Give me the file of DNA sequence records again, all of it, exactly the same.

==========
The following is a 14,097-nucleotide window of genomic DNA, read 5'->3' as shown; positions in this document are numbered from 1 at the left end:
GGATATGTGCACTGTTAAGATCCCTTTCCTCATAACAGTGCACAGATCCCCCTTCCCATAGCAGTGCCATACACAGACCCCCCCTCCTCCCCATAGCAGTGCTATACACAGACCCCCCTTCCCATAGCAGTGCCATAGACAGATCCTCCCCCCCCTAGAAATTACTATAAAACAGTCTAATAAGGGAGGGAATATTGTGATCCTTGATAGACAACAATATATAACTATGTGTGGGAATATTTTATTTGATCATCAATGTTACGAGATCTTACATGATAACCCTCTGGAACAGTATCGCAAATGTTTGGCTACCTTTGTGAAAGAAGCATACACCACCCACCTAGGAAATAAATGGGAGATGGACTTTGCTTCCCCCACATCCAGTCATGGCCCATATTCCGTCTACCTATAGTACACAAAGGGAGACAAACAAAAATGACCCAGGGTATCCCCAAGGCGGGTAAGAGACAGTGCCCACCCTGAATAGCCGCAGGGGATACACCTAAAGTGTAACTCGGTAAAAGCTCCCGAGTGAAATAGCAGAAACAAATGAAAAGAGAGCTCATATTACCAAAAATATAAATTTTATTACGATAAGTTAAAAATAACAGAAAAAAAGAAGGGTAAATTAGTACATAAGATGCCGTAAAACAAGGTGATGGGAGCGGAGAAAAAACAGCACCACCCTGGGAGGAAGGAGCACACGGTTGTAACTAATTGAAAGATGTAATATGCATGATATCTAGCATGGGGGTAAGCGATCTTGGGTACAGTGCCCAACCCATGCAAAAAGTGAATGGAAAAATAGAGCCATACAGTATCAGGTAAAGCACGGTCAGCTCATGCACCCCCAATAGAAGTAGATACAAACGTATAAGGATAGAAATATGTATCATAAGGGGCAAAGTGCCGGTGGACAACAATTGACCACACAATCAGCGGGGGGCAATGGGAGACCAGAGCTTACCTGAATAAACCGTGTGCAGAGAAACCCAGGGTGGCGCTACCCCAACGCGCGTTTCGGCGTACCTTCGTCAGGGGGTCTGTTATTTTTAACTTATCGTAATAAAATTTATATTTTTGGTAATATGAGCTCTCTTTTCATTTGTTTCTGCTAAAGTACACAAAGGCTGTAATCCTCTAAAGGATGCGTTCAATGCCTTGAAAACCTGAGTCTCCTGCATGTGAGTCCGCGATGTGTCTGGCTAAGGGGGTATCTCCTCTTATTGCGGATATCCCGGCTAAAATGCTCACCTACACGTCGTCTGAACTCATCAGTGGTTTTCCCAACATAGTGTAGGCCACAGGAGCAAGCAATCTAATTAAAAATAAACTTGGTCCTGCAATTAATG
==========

The following is a 14,097-nucleotide window of genomic DNA, read 5'->3' as shown; positions in this document are numbered from 1 at the left end:
GGATATGTGCACTGTTAAGATCCCTTTCCTCATAACAGTGCACAGATCCCCCTTCCCATAGCAGTGCCATACACAGACCCCCCCTCCTCCCCATAGCAGTGCTATACACAGACCCCCCTTCCCATAGCAGTGCCATAGACAGATCCTCCCCCCCCTAGAAATTACTATAAAACAGTCTAATAAGGGAGGGAATATTGTGATCCTTGATAGACAACAATATATAACTATGTGTGGGAATATTTTATTTGATCATCAATGTTACGAGATCTTACATGATAACCCTCTGGAACAGTATCGCAAATGTTTGGCTACCTTTGTGAAAGAAGCATACACCACCCACCTAGGAAATAAATGGGAGATGGACTTTGCTTCCCCCACATCCAGTCATGGCCCATATTCCGTCTACCTATAGTACACAAAGGGAGACAAACAAAAATGACCCAGGGTATCCCCAAGGCGGGTAAGAGACAGTGCCCACCCTGAATAGCCGCAGGGGATACACCTAAAGTGTAACTCGGTAAAAGCTCCCGAGTGAAATAGCAGAAACAAATGAAAAGAGAGCTCATATTACCAAAAATATAAATTTTATTACGATAAGTTAAAAATAACAGAAAAAAAGAAGGGTAAATTAGTACATAAGATGCCGTAAAACAAGGTGATGGGAGCGGAGAAAAAACAGCACCACCCTGGGAGGAAGGAGCACACGGTTGTAACTAATTGAAAGATGTAATATGCATGATATCTAGCATGGGGGTAAGCGATCTTGGGTACAGTGCCCAACCCATGCAAAAAGTGAATGGAAAAATAGAGCCATACAGTATCAGGTAAAGCACGGTCAGCTCATGCACCCCCAATAGAAGTAGATACAAACGTATAAGGATAGAAATATGTATCATAAGGGGCAAAGTGCCGGTGGACAACAATTGACCACACAATCAGCGGGGGGCAATGGGAGACCAGAGCTTACCTGAATAAACCGTGTGCAGAGAAACCCAGGGTGGCGCTACCCCAACGCGCGTTTCGGCGTACCTTCGTCAGGGGGTCTGTTATTTTTAACTTATCGTAATAAAATTTATATTTTTGGTAATATGAGCTCTCTTTTCATTTGTTTCTGCTAAAGTACACAAAGGCTGTAATCCTCTAAAGGATGCGTTCAATGCCTTGAAAACCTGAGTCTCCTGCATGTGAGTCCGCGATGTGTCTGGCTAAGGGGGTATCTCCTCTTATTGCGGATATCCCGGCTAAAATGCTCACCTACACGTCGTCTGAACTCATCAGTGGTTTTCCCAACATAGTGTAGGCCACAGGAGCAAGCAATCTAATTAAAAATAAACTTGGTCCTGCAATTAATG